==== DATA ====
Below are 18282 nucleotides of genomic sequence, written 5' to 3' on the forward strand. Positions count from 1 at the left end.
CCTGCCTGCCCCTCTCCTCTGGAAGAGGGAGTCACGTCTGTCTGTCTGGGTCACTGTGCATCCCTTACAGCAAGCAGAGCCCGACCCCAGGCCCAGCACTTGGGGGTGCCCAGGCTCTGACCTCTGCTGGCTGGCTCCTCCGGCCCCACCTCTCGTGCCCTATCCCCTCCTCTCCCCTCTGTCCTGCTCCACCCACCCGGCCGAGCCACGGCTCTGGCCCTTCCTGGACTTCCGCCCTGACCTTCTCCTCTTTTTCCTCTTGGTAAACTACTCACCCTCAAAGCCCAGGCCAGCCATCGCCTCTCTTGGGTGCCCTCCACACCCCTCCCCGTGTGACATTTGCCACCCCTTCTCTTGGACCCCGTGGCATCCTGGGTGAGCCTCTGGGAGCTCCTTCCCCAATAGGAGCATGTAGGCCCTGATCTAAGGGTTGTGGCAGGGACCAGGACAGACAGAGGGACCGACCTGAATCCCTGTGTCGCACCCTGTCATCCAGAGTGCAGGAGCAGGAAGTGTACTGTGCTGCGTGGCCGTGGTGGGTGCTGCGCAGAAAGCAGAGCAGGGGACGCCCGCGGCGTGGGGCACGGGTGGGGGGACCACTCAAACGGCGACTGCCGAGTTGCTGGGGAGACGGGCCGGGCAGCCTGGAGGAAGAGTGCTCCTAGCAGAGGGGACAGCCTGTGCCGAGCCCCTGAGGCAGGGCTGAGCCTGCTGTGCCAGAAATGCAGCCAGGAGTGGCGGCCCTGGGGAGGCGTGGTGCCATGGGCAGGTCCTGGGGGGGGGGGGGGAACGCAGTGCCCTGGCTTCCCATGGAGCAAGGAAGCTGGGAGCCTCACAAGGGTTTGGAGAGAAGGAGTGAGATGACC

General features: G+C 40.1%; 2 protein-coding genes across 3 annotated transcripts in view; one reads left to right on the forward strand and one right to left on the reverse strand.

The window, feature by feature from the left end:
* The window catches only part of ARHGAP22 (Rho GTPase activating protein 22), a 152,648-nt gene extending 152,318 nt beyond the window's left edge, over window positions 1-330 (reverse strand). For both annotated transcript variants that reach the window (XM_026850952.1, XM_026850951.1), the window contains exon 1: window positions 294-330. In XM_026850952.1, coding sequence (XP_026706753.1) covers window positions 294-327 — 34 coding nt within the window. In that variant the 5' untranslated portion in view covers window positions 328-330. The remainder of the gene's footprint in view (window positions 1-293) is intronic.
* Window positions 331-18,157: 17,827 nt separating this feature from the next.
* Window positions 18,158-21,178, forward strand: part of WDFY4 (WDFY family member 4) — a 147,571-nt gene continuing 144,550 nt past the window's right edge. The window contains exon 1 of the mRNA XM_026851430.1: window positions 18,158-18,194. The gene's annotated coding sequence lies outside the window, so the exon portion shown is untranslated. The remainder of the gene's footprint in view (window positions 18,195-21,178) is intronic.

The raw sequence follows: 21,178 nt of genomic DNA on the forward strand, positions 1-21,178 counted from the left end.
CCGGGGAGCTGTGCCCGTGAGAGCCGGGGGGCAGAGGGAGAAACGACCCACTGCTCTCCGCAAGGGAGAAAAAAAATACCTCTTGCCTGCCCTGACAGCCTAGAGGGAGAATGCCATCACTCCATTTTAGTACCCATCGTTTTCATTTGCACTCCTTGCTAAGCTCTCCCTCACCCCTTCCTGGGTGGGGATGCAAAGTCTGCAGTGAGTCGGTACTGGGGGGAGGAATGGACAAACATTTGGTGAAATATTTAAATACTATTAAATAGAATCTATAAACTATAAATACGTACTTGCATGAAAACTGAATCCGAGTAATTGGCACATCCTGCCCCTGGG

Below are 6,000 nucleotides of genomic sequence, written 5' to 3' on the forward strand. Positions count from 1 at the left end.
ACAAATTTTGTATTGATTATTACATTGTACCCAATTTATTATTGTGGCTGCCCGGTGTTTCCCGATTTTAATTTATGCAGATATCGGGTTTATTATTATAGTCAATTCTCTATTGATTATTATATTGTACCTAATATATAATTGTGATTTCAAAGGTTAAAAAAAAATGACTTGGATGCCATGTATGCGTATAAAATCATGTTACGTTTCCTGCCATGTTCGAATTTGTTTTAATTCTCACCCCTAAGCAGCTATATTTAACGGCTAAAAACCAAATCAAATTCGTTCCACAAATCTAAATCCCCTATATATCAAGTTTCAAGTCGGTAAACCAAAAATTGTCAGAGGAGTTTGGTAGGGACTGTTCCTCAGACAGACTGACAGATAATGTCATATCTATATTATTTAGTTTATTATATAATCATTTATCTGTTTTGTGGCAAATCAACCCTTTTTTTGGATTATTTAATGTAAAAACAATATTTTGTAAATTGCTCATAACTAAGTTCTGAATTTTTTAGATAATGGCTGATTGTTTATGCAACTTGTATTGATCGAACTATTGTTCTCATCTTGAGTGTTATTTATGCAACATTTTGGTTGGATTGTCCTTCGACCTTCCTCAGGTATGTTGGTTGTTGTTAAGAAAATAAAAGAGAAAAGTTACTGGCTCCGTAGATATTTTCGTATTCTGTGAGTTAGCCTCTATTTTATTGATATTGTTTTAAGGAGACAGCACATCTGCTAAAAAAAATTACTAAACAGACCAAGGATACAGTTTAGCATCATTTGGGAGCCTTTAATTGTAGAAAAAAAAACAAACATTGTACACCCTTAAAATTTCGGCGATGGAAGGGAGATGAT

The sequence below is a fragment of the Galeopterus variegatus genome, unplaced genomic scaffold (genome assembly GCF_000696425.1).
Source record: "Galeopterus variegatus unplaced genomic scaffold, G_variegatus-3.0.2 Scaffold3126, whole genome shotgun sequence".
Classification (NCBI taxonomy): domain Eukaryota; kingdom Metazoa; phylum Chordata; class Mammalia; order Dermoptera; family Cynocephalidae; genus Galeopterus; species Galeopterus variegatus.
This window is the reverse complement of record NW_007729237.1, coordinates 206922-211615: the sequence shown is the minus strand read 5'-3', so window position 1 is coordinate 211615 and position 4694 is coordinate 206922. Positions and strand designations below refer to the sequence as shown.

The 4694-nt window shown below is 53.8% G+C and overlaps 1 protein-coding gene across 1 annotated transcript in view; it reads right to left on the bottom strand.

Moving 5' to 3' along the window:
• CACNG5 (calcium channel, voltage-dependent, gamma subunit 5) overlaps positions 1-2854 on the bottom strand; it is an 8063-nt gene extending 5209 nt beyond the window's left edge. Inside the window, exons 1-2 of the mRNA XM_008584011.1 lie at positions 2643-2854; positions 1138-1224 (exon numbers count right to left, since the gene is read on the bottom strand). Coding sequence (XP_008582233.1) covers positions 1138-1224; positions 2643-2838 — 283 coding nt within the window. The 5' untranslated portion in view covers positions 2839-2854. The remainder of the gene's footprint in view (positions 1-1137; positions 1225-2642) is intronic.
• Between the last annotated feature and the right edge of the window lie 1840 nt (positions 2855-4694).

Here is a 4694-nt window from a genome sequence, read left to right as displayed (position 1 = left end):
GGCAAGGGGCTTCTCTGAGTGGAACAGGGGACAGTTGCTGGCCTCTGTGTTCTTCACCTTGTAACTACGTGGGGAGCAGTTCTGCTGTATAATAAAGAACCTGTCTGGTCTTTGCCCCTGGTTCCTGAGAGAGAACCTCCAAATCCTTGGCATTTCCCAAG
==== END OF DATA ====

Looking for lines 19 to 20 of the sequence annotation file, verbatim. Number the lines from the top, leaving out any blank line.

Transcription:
• Between the last annotated feature and the right edge of the window lie 1840 nt (positions 2855-4694).

Here is a 4694-nt window from a genome sequence, read left to right as displayed (position 1 = left end):